Accentuate the Positive: Why Music Critics Write So Many Favorable Reviews < Sound Affects | PopMatters

Mr. Gabriele essentially uses 1702 words to explain that because music is very diverse and subjetive, critics end up focussing on albums they tend to like. I want to highlight some ideas:

It’d be easy to say that music criticism is a broken system, perpetually in fight- or flight-mode, engaged in either rebellion or surrender to the forces that shift and shape sound. Writers try desperately not to get swept up by the throes of fashion and fancy, yet they remain unfocused when there’s no discernible zeitgeist, as there hasn’t been for about 15 years or so (at least one that your average soccer mom could name-check). Napster and YouTube may have expanded our breadth, but little has guided us in how to piece it all together or to put it into any kind of historical or social context other than what our ears can piece together.

…In film, there are myriad places where a movie can fail: lousy acting, an ugly mise en scene, a crappy soundtrack, poor lighting, a rotten or confusing script, a lackluster buildup, a hackneyed ending, a boring set of characters, a dated sensibility, a wrong pace, or any other number of factors. Any one of these things can be the death knell for the entire narrative. A good script might become intolerable with poor direction and poignant words might trip up through the wrong actor’s mouth. It’s far harder to redeem a film that fails than an album that makes mistakes. Even terrible albums can have two or three songs that you must hear, elevating a review ranking up a couple points.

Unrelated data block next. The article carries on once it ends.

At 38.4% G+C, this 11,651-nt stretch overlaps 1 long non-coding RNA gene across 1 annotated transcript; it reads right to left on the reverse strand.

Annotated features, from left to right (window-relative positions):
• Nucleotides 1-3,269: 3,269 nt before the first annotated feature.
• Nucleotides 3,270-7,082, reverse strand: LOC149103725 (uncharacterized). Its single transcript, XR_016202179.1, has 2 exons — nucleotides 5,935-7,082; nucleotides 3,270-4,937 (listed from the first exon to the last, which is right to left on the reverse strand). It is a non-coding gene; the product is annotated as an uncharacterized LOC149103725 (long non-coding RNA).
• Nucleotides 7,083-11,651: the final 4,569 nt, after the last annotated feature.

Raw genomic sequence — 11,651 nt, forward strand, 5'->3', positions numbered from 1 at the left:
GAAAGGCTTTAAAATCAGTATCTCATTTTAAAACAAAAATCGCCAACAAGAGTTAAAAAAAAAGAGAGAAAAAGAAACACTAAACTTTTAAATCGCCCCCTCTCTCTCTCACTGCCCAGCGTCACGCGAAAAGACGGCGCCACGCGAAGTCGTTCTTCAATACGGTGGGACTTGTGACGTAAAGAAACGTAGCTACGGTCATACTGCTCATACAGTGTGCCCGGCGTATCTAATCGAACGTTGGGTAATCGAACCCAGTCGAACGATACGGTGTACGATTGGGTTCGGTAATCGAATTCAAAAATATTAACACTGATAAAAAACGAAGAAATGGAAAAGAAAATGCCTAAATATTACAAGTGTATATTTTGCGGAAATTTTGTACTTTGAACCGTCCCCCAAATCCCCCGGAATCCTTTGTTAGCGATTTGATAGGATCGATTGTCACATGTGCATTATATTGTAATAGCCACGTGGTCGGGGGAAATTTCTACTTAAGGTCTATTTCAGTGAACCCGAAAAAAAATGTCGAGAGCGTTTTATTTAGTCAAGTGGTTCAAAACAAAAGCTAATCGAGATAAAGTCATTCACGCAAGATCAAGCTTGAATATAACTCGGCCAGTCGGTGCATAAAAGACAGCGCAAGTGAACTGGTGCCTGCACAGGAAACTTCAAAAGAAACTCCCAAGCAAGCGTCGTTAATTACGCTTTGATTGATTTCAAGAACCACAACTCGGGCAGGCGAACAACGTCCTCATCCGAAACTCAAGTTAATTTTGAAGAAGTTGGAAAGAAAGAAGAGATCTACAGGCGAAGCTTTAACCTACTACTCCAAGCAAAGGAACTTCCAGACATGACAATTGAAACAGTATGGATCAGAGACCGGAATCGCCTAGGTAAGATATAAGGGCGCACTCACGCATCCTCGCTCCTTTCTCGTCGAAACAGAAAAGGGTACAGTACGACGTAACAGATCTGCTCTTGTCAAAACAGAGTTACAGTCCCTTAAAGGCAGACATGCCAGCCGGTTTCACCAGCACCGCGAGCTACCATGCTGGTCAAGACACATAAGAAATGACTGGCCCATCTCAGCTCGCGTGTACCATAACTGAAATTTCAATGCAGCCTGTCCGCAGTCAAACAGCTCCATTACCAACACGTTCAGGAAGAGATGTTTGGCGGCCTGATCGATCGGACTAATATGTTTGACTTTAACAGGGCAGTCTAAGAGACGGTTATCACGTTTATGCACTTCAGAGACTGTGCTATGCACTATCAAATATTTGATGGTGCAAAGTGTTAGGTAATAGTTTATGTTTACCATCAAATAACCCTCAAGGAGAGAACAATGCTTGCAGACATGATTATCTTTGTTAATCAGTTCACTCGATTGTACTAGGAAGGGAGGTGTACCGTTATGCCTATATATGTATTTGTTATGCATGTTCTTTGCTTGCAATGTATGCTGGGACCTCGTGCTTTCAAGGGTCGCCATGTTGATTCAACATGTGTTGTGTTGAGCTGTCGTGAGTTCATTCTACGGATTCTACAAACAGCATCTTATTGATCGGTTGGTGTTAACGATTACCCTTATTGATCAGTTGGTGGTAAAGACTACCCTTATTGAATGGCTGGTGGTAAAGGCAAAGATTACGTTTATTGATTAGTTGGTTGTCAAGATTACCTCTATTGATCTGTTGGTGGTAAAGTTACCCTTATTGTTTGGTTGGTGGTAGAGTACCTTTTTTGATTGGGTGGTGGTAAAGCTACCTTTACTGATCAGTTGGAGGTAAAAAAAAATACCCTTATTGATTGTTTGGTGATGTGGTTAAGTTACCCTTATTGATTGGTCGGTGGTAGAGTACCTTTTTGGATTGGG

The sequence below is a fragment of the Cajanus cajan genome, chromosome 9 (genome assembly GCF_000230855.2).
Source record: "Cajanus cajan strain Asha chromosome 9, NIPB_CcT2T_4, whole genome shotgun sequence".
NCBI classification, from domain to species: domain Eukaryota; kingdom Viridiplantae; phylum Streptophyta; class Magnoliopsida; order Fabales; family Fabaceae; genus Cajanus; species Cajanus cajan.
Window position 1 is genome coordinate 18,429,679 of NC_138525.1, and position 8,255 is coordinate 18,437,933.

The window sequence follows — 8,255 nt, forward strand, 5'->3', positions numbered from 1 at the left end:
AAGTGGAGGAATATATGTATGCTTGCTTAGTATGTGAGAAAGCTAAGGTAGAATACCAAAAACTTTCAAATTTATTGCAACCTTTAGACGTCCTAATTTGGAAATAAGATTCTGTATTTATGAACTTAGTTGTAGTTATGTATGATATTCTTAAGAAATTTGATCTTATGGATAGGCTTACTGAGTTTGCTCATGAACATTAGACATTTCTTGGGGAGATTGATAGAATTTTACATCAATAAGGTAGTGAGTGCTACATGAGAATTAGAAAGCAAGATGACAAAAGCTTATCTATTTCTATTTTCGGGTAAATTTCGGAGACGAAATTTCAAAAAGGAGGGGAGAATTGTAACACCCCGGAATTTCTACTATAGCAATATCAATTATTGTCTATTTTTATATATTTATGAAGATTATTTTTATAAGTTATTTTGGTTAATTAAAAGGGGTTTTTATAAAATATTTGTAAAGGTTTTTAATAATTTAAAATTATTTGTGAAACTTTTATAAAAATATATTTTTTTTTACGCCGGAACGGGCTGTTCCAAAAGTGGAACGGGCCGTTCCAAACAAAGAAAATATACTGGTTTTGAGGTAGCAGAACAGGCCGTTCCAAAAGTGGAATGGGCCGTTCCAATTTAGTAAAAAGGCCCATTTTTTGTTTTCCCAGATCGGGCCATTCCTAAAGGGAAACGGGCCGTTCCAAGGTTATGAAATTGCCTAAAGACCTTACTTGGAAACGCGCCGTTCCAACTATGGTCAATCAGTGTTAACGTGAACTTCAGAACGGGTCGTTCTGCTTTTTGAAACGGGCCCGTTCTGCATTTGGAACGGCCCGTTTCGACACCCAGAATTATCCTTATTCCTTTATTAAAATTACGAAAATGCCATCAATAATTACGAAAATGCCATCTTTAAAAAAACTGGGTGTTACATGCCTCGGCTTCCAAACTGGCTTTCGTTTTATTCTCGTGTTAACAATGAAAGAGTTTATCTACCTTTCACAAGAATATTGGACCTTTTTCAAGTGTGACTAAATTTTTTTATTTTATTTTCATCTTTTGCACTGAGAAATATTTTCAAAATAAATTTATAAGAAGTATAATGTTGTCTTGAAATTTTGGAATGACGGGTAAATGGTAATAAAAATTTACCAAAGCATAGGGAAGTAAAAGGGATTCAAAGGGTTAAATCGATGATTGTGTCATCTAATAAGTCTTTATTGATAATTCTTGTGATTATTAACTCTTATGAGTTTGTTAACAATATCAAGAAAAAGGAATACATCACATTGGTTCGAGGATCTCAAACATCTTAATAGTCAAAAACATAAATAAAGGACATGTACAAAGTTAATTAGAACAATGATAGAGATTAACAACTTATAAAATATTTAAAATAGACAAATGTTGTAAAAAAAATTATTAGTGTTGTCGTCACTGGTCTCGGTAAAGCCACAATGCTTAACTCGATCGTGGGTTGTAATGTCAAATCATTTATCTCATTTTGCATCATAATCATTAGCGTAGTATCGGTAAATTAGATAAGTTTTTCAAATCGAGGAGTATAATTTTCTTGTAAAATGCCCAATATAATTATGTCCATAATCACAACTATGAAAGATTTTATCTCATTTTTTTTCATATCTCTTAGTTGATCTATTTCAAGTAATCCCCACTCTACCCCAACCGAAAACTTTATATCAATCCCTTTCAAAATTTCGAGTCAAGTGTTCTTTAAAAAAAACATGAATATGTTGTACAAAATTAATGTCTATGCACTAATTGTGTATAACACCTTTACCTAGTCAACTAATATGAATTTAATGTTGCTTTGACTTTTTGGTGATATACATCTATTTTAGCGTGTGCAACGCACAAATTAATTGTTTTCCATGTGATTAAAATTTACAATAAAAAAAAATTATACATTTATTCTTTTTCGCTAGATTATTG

As a (mostly) narrative art form, film has the benefit of existing for itself. As far as film criticism is concerned, movies don’t have to exist in relation to anything else. Each film can be a new beginning, a singularity. Though it helps, a film critic need not be a genre historian to properly critique a horror film or an animated film. The “rules” for these films become self-evident, whereas in music the mind must make abstract connections based on sound alone. The album need not have a plot, nor flow in any kind of traditional manner. Its merits may include consistency or diversity, perfect execution of a formula or total inventiveness, but overall the album just needs a decipherable aesthetic to be a success. Music criticism is a desperate attempt to ossify a subjective intuition into words, to make an analytical science out of an immersive “cool media”.

via Accentuate the Positive: Why Music Critics Write So Many Favorable Reviews < Sound Affects | PopMatters.

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